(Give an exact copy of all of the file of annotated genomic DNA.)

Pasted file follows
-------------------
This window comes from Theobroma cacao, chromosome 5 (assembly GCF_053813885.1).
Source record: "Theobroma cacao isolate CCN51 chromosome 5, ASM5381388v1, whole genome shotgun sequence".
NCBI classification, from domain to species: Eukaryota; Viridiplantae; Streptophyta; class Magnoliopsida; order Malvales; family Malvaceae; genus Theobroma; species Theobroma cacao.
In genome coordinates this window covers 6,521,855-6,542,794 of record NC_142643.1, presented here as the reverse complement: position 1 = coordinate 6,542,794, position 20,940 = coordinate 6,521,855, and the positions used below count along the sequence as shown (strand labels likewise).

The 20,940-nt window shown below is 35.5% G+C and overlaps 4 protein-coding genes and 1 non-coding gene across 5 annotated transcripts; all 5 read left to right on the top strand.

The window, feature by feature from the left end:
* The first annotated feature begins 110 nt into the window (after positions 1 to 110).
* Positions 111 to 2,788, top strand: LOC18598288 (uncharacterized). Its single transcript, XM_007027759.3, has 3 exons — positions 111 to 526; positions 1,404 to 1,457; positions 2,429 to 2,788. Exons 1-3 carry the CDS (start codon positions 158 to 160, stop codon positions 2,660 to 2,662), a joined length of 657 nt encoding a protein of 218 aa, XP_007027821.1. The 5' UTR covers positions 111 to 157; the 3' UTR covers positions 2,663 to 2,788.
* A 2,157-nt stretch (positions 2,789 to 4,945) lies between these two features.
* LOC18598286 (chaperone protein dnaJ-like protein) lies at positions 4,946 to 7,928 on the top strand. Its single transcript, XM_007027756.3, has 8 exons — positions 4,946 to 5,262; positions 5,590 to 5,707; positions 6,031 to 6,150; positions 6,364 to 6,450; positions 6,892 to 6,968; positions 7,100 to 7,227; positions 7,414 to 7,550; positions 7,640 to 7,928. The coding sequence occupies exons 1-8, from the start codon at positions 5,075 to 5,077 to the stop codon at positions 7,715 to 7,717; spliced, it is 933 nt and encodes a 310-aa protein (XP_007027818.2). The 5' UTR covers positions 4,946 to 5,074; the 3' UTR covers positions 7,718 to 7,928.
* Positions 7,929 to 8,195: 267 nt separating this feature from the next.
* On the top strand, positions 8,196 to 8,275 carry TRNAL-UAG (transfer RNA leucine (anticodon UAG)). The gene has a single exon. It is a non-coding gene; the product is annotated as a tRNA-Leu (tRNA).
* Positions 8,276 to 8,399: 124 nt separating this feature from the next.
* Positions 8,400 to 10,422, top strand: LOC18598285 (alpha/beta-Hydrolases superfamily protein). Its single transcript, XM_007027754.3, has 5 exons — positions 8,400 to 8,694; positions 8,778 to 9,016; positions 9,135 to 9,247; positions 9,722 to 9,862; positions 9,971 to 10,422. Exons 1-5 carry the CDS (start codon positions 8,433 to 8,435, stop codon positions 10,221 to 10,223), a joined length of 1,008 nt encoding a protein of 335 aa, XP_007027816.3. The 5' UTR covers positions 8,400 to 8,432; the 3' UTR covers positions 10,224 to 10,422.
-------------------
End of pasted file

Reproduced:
This window comes from Theobroma cacao, chromosome 5 (assembly GCF_053813885.1).
Source record: "Theobroma cacao isolate CCN51 chromosome 5, ASM5381388v1, whole genome shotgun sequence".
NCBI classification, from domain to species: Eukaryota; Viridiplantae; Streptophyta; class Magnoliopsida; order Malvales; family Malvaceae; genus Theobroma; species Theobroma cacao.
In genome coordinates this window covers 6,521,855-6,542,794 of record NC_142643.1, presented here as the reverse complement: position 1 = coordinate 6,542,794, position 20,940 = coordinate 6,521,855, and the positions used below count along the sequence as shown (strand labels likewise).

The 20,940-nt window shown below is 35.5% G+C and overlaps 4 protein-coding genes and 1 non-coding gene across 5 annotated transcripts; all 5 read left to right on the top strand.

The window, feature by feature from the left end:
* The first annotated feature begins 110 nt into the window (after positions 1 to 110).
* Positions 111 to 2,788, top strand: LOC18598288 (uncharacterized). Its single transcript, XM_007027759.3, has 3 exons — positions 111 to 526; positions 1,404 to 1,457; positions 2,429 to 2,788. Exons 1-3 carry the CDS (start codon positions 158 to 160, stop codon positions 2,660 to 2,662), a joined length of 657 nt encoding a protein of 218 aa, XP_007027821.1. The 5' UTR covers positions 111 to 157; the 3' UTR covers positions 2,663 to 2,788.
* A 2,157-nt stretch (positions 2,789 to 4,945) lies between these two features.
* LOC18598286 (chaperone protein dnaJ-like protein) lies at positions 4,946 to 7,928 on the top strand. Its single transcript, XM_007027756.3, has 8 exons — positions 4,946 to 5,262; positions 5,590 to 5,707; positions 6,031 to 6,150; positions 6,364 to 6,450; positions 6,892 to 6,968; positions 7,100 to 7,227; positions 7,414 to 7,550; positions 7,640 to 7,928. The coding sequence occupies exons 1-8, from the start codon at positions 5,075 to 5,077 to the stop codon at positions 7,715 to 7,717; spliced, it is 933 nt and encodes a 310-aa protein (XP_007027818.2). The 5' UTR covers positions 4,946 to 5,074; the 3' UTR covers positions 7,718 to 7,928.
* Positions 7,929 to 8,195: 267 nt separating this feature from the next.
* On the top strand, positions 8,196 to 8,275 carry TRNAL-UAG (transfer RNA leucine (anticodon UAG)). The gene has a single exon. It is a non-coding gene; the product is annotated as a tRNA-Leu (tRNA).
* Positions 8,276 to 8,399: 124 nt separating this feature from the next.
* Positions 8,400 to 10,422, top strand: LOC18598285 (alpha/beta-Hydrolases superfamily protein). Its single transcript, XM_007027754.3, has 5 exons — positions 8,400 to 8,694; positions 8,778 to 9,016; positions 9,135 to 9,247; positions 9,722 to 9,862; positions 9,971 to 10,422. Exons 1-5 carry the CDS (start codon positions 8,433 to 8,435, stop codon positions 10,221 to 10,223), a joined length of 1,008 nt encoding a protein of 335 aa, XP_007027816.3. The 5' UTR covers positions 8,400 to 8,432; the 3' UTR covers positions 10,224 to 10,422.